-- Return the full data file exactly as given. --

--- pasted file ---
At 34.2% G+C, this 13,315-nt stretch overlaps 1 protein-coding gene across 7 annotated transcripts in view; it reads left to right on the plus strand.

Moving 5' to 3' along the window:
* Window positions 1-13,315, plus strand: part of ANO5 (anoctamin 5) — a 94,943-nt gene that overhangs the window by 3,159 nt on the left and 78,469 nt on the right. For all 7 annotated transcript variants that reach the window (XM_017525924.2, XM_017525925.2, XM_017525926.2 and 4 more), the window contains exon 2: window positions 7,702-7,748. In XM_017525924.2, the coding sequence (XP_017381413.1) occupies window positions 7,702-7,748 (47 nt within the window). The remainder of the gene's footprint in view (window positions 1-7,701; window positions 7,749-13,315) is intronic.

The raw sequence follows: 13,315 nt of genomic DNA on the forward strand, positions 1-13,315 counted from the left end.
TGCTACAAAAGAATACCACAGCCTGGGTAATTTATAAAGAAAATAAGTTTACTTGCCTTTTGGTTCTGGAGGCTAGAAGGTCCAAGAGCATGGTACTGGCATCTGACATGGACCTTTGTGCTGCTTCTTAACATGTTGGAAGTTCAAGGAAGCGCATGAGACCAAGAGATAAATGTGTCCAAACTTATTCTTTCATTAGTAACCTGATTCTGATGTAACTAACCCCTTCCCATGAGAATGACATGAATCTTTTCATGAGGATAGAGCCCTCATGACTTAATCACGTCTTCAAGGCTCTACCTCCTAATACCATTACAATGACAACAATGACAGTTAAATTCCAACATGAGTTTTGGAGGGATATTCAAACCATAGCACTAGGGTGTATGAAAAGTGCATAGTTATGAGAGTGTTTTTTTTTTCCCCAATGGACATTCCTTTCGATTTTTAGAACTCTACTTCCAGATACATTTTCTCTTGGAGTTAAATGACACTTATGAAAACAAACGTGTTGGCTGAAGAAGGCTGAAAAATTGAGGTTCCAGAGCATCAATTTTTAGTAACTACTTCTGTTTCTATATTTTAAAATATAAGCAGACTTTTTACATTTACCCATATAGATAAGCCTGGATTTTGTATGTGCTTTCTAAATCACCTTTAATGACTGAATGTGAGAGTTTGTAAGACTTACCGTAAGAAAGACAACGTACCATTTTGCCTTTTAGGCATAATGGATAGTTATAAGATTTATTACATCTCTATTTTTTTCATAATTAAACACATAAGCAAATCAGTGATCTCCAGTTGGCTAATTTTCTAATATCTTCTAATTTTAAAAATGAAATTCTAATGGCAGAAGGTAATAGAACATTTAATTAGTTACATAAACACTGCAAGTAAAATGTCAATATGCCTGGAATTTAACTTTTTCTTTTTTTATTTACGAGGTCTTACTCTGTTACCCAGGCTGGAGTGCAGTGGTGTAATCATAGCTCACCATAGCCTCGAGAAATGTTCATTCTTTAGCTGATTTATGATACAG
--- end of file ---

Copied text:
At 34.2% G+C, this 13,315-nt stretch overlaps 1 protein-coding gene across 7 annotated transcripts in view; it reads left to right on the plus strand.

Moving 5' to 3' along the window:
* Window positions 1-13,315, plus strand: part of ANO5 (anoctamin 5) — a 94,943-nt gene that overhangs the window by 3,159 nt on the left and 78,469 nt on the right. For all 7 annotated transcript variants that reach the window (XM_017525924.2, XM_017525925.2, XM_017525926.2 and 4 more), the window contains exon 2: window positions 7,702-7,748. In XM_017525924.2, the coding sequence (XP_017381413.1) occupies window positions 7,702-7,748 (47 nt within the window). The remainder of the gene's footprint in view (window positions 1-7,701; window positions 7,749-13,315) is intronic.

The raw sequence follows: 13,315 nt of genomic DNA on the forward strand, positions 1-13,315 counted from the left end.
TGCTACAAAAGAATACCACAGCCTGGGTAATTTATAAAGAAAATAAGTTTACTTGCCTTTTGGTTCTGGAGGCTAGAAGGTCCAAGAGCATGGTACTGGCATCTGACATGGACCTTTGTGCTGCTTCTTAACATGTTGGAAGTTCAAGGAAGCGCATGAGACCAAGAGATAAATGTGTCCAAACTTATTCTTTCATTAGTAACCTGATTCTGATGTAACTAACCCCTTCCCATGAGAATGACATGAATCTTTTCATGAGGATAGAGCCCTCATGACTTAATCACGTCTTCAAGGCTCTACCTCCTAATACCATTACAATGACAACAATGACAGTTAAATTCCAACATGAGTTTTGGAGGGATATTCAAACCATAGCACTAGGGTGTATGAAAAGTGCATAGTTATGAGAGTGTTTTTTTTTTCCCCAATGGACATTCCTTTCGATTTTTAGAACTCTACTTCCAGATACATTTTCTCTTGGAGTTAAATGACACTTATGAAAACAAACGTGTTGGCTGAAGAAGGCTGAAAAATTGAGGTTCCAGAGCATCAATTTTTAGTAACTACTTCTGTTTCTATATTTTAAAATATAAGCAGACTTTTTACATTTACCCATATAGATAAGCCTGGATTTTGTATGTGCTTTCTAAATCACCTTTAATGACTGAATGTGAGAGTTTGTAAGACTTACCGTAAGAAAGACAACGTACCATTTTGCCTTTTAGGCATAATGGATAGTTATAAGATTTATTACATCTCTATTTTTTTCATAATTAAACACATAAGCAAATCAGTGATCTCCAGTTGGCTAATTTTCTAATATCTTCTAATTTTAAAAATGAAATTCTAATGGCAGAAGGTAATAGAACATTTAATTAGTTACATAAACACTGCAAGTAAAATGTCAATATGCCTGGAATTTAACTTTTTCTTTTTTTATTTACGAGGTCTTACTCTGTTACCCAGGCTGGAGTGCAGTGGTGTAATCATAGCTCACCATAGCCTCGAGAAATGTTCATTCTTTAGCTGATTTATGATACAG